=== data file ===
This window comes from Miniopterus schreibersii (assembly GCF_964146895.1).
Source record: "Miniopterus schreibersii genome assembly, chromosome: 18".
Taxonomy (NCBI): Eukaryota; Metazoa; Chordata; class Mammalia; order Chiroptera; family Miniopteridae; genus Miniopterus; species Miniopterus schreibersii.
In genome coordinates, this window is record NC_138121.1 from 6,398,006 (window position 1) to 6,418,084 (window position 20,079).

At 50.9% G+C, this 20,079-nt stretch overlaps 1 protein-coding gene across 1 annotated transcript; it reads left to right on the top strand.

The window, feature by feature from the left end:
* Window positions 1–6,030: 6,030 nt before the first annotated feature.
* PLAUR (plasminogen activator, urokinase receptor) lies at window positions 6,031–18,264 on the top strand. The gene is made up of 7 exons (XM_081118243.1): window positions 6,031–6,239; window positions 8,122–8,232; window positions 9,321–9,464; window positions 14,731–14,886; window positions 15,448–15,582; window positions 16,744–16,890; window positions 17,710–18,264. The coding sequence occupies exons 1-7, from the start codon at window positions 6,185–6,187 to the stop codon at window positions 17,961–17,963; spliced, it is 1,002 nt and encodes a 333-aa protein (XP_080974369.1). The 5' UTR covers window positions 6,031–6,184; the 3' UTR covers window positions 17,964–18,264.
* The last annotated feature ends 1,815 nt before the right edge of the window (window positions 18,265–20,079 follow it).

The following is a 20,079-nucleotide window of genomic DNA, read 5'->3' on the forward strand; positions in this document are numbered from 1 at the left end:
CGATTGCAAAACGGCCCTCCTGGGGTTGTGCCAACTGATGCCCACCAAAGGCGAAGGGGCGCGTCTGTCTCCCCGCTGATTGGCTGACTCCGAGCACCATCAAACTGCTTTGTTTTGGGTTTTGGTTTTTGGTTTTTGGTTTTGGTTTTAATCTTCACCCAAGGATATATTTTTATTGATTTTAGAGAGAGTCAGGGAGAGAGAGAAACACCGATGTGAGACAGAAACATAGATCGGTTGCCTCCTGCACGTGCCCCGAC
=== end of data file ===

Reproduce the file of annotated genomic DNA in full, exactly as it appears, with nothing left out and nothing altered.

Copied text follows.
This window comes from Miniopterus schreibersii (assembly GCF_964146895.1).
Source record: "Miniopterus schreibersii genome assembly, chromosome: 18".
Taxonomy (NCBI): Eukaryota; Metazoa; Chordata; class Mammalia; order Chiroptera; family Miniopteridae; genus Miniopterus; species Miniopterus schreibersii.
In genome coordinates, this window is record NC_138121.1 from 6,398,006 (window position 1) to 6,418,084 (window position 20,079).

At 50.9% G+C, this 20,079-nt stretch overlaps 1 protein-coding gene across 1 annotated transcript; it reads left to right on the top strand.

The window, feature by feature from the left end:
* Window positions 1–6,030: 6,030 nt before the first annotated feature.
* PLAUR (plasminogen activator, urokinase receptor) lies at window positions 6,031–18,264 on the top strand. The gene is made up of 7 exons (XM_081118243.1): window positions 6,031–6,239; window positions 8,122–8,232; window positions 9,321–9,464; window positions 14,731–14,886; window positions 15,448–15,582; window positions 16,744–16,890; window positions 17,710–18,264. The coding sequence occupies exons 1-7, from the start codon at window positions 6,185–6,187 to the stop codon at window positions 17,961–17,963; spliced, it is 1,002 nt and encodes a 333-aa protein (XP_080974369.1). The 5' UTR covers window positions 6,031–6,184; the 3' UTR covers window positions 17,964–18,264.
* The last annotated feature ends 1,815 nt before the right edge of the window (window positions 18,265–20,079 follow it).

The following is a 20,079-nucleotide window of genomic DNA, read 5'->3' on the forward strand; positions in this document are numbered from 1 at the left end:
CGATTGCAAAACGGCCCTCCTGGGGTTGTGCCAACTGATGCCCACCAAAGGCGAAGGGGCGCGTCTGTCTCCCCGCTGATTGGCTGACTCCGAGCACCATCAAACTGCTTTGTTTTGGGTTTTGGTTTTTGGTTTTTGGTTTTGGTTTTAATCTTCACCCAAGGATATATTTTTATTGATTTTAGAGAGAGTCAGGGAGAGAGAGAAACACCGATGTGAGACAGAAACATAGATCGGTTGCCTCCTGCACGTGCCCCGAC